Saturday, August 16, 2008

Scientific data so far lacking

Eric Lichtblau (NY Times) and Robert Roos (Center for Infectious Disease Research & Policy ) have written two comprehensive articles discussing the scientific and other evidence that has been presented. Lichtblau also discusses a closed-door FBI briefing that took place on August 14. They conclude the case is found seriously wanting.


Anonymous said...

While an understanding of the detailed techniques used by the FBI in tracing the mailed anthrax to the flask "monitored" by Bruce Ivins is important, there are simpler aspects of the mailings which could be used to suggest Ivins' involvement or non-involvement.

To my knowledge, the FBI has not released any examples of Ivins' writings. A survey of his personal writings might show that he consistently wrote dates in the form used on the anthrax letters: 09-11-01, or that he never used that format. If Ivins never used that format, it would suggest that he was not the letter writer.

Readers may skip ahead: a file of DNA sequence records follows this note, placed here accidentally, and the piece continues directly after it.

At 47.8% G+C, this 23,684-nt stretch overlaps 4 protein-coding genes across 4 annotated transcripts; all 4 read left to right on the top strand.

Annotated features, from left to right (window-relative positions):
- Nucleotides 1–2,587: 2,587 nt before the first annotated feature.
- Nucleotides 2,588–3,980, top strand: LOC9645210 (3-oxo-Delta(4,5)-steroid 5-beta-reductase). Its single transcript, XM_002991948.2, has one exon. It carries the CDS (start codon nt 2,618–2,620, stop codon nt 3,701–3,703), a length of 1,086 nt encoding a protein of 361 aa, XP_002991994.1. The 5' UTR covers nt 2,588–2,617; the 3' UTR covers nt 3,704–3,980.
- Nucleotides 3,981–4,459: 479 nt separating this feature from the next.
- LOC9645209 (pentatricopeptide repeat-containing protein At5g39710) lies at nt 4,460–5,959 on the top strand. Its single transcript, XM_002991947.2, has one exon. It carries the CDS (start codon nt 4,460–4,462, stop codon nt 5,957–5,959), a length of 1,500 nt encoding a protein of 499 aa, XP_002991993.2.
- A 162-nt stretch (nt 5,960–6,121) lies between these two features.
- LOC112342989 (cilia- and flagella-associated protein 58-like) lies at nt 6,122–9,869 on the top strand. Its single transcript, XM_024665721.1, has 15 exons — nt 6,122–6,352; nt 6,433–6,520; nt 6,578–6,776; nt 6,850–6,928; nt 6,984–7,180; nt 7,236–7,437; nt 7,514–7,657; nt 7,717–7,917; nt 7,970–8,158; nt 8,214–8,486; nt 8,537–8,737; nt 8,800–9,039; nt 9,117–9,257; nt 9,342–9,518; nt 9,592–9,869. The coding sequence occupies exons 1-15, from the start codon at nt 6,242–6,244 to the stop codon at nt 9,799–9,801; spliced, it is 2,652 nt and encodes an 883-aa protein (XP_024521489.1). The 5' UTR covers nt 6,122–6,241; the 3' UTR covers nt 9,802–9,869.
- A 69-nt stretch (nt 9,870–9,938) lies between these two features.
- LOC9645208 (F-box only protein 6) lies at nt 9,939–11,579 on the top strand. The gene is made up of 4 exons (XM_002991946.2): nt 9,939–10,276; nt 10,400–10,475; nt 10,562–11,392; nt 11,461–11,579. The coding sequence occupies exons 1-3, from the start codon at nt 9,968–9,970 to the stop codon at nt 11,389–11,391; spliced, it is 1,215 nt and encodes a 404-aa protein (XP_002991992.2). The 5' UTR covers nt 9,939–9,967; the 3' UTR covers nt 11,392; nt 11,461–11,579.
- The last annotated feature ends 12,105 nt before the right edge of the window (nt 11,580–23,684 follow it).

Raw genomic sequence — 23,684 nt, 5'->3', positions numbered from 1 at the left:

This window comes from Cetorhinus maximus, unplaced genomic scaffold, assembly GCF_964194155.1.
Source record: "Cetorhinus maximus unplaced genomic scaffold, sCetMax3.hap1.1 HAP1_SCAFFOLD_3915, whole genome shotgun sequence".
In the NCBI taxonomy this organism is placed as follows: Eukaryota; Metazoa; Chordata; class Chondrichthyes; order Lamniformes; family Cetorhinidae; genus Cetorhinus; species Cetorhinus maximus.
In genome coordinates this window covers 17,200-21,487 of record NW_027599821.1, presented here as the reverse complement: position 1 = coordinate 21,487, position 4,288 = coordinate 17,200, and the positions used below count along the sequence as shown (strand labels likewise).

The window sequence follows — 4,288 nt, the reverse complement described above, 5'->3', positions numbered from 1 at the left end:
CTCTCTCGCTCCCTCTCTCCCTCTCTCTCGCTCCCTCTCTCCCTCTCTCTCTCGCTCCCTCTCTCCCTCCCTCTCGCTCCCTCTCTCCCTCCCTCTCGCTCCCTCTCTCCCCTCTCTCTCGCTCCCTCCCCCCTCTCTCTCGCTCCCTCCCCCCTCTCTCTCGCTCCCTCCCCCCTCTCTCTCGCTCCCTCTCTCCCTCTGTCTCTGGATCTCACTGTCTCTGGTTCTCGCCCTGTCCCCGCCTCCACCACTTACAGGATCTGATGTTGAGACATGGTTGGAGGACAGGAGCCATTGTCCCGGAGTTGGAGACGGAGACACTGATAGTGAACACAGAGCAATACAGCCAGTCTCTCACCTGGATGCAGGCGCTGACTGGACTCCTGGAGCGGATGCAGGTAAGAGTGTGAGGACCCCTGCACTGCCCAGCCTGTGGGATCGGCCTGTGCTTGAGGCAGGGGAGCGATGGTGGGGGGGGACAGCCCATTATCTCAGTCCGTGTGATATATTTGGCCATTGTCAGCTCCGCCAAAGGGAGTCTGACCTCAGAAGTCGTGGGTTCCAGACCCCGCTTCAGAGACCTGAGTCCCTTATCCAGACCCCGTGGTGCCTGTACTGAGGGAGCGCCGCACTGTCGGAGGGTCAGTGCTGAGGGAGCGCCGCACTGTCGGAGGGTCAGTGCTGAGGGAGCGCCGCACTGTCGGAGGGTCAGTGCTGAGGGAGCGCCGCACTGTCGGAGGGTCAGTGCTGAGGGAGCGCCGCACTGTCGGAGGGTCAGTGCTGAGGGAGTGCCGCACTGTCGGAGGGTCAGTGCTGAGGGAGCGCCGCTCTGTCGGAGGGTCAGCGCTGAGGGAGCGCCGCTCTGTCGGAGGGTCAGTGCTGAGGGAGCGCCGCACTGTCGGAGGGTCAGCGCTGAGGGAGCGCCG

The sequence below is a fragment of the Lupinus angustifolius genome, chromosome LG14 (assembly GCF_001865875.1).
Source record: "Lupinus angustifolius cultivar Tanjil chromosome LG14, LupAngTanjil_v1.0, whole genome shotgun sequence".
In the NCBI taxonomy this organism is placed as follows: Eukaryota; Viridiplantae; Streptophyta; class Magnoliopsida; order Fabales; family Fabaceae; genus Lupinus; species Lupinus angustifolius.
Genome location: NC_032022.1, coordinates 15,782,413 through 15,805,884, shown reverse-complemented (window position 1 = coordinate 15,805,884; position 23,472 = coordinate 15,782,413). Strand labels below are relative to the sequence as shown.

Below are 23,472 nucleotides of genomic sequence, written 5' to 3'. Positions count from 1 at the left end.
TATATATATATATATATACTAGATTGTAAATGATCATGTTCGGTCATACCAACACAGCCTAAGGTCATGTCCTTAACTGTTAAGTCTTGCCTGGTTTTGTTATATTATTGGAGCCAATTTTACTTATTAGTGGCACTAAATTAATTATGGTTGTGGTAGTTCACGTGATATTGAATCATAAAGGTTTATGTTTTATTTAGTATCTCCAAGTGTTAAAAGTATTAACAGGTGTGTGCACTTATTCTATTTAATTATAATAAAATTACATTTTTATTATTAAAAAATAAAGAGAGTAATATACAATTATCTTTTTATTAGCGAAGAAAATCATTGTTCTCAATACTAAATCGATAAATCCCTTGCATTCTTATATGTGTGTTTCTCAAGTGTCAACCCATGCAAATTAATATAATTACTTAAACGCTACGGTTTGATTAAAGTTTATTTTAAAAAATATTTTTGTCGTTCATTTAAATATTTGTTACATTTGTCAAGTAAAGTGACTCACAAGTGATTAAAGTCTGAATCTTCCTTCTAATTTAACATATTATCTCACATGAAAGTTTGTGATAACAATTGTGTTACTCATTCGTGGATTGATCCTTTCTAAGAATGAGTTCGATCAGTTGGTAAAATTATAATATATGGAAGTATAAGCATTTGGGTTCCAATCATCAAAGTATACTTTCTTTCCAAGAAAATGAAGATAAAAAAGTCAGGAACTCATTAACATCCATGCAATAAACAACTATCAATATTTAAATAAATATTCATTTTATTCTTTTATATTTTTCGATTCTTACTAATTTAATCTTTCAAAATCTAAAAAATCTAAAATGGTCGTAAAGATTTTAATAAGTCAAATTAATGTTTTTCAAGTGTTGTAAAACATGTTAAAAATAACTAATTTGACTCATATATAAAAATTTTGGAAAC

While parts of the letters were disguised (block lettering, phonetic spelling of penicillin, an attempt to identify the perpetrators as Islamic extremists, etc.), the date at the top might well have been put there without much thought beyond linking the attack to those of 9-11. As a starter, if the writer of the letters had wanted to really make it appear that the source was non-American, then the date would have been written in the logical format used in much of the rest of the world: day-month-year. That it was not put in that logical format suggests that the attempt at disguisement did not extend to the date.

Is the 09 format for the month consistent, or not consistent, with Ivins' practice?

Anonymous said...

Two important concessions from FBI in this article. One, they know that Bruce Ivins did submit the strain sample they requested but there was a mix up over the